“Though Chorus of Souls existed less than three years, in that short span they managed to weave a brilliant collage of songs both dark and beautiful. A collection connected by the eerily beautiful voice of Jill Sparks. With titles like "Hung Over in Church", "Art is Dead", "Kick the Kill", and "Whirling Dervishes" how could one not find something to their liking.”
“This self title debut from the LA-based Chorus of Souls is a kind of eclectic east-west sound punctuated with Jill Sparks' soaring vocals. "Hung Over in Church" and "Attrition" are hellish little tracks that sink hooks into your skin and drag you deep into your tortured mind. And when you're skinless there is no where to hide (yok yok). Svadhistana is somewhat reminiscent of Santana. All in All echoes with breezy mournfulness. Overall dissonant abstractions mix with celestial currents, punctuations of hypnotic drum patterns. Landscapes of ritual, tribal suffering and little demons running around all over the place.
“Built around the hauntingly expressive vocals of Jill Sparks, Chorus of Souls weave the type of melodies and instrumentation you would expect from their name. These are ten songs that create a dismal yet beautiful mood. Songs like "Whirling Dervishes" and "Seaside Man" conjure up feelings of longing and wishfulness, yet there's nothing inherently sad about the music. Tastefully added violin (on "Kick the Kill") and additional Middle-Eastern style percussion (on "Svadhistana") help this band stand out amongst the masses.”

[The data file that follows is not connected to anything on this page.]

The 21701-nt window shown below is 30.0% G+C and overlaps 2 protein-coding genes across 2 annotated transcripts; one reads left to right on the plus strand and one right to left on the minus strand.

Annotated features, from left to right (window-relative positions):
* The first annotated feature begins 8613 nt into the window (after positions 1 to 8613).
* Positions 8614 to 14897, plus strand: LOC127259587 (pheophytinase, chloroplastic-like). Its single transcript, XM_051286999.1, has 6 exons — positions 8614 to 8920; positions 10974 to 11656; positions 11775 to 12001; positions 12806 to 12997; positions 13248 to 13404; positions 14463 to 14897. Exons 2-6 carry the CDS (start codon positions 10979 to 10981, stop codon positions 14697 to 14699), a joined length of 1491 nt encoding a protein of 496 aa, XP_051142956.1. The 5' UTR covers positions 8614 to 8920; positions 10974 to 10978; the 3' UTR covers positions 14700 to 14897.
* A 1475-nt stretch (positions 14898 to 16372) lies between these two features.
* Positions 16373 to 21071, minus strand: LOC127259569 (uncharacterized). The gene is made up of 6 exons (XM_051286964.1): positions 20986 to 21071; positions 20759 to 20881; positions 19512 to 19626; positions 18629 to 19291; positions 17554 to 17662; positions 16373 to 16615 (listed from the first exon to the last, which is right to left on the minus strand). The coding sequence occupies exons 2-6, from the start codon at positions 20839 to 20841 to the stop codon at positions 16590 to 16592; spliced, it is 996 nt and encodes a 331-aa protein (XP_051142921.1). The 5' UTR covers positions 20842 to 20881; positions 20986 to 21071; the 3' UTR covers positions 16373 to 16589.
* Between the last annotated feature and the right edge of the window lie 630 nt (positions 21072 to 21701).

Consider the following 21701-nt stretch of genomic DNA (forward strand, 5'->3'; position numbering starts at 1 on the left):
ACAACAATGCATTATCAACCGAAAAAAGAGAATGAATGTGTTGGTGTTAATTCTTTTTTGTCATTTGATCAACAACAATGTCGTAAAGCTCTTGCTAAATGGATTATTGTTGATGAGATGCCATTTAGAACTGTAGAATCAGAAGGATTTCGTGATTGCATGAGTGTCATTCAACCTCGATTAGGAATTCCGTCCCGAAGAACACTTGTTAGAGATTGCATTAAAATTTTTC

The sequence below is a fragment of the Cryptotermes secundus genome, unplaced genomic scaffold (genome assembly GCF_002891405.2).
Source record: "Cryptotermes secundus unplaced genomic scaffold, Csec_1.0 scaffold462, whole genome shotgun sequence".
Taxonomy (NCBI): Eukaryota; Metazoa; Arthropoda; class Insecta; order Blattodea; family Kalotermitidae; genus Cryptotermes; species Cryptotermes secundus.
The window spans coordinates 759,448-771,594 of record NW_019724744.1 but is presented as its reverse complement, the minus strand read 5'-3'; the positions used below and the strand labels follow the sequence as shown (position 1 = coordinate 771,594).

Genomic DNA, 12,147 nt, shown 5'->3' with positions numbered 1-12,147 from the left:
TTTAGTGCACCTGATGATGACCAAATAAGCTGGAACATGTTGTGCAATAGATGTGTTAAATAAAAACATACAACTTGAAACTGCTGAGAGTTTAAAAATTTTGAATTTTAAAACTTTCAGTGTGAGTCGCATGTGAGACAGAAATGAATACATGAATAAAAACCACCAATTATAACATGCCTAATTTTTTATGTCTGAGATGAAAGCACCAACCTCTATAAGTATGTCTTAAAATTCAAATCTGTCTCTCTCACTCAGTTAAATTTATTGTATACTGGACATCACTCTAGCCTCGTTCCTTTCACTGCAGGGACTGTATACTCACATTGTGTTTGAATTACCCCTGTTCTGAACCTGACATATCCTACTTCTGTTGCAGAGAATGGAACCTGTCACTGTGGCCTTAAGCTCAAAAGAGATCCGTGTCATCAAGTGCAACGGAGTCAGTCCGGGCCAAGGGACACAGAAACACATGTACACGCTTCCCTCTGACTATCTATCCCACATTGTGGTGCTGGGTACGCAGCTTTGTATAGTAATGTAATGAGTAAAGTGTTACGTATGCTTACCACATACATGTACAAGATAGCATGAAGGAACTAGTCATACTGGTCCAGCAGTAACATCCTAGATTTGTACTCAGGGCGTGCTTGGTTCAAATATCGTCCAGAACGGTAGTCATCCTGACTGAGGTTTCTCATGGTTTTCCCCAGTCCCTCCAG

“Fans of Mephisto Walz or Aurora may well slap their foreheads suddenly when listening to Chorus of Souls; "So that's what it's all really about!" Here are all the elements that so many nouveau-gothique bands have attempted to weave together; lush strings a wonderful (wondrous, magnificent, superduper even) female vocalist, sparse and floating keyboards, and a strong, thick subdued beat. Yet where others have used the same tools, somehow, Chorus of Souls just handles them differently. Entering with a strong, even danceable piece of aether in "Whirling Dervishes", they continue all over the spectrum of their genre: "Attrition" is a satisfyingly harsh piece of noise a la Dive or Whitehouse, while "Svadhistana" enters Peter Gabriel territory with its ethnic rhythms and almost-subliminal reeds. If you can't find this in your local SuperMusicHouseOfEverythingEverExceptAnythingGood, write Fluxus directly- having this album will make you the envy of every acid eating DJ on your block”
Permission Magazine #7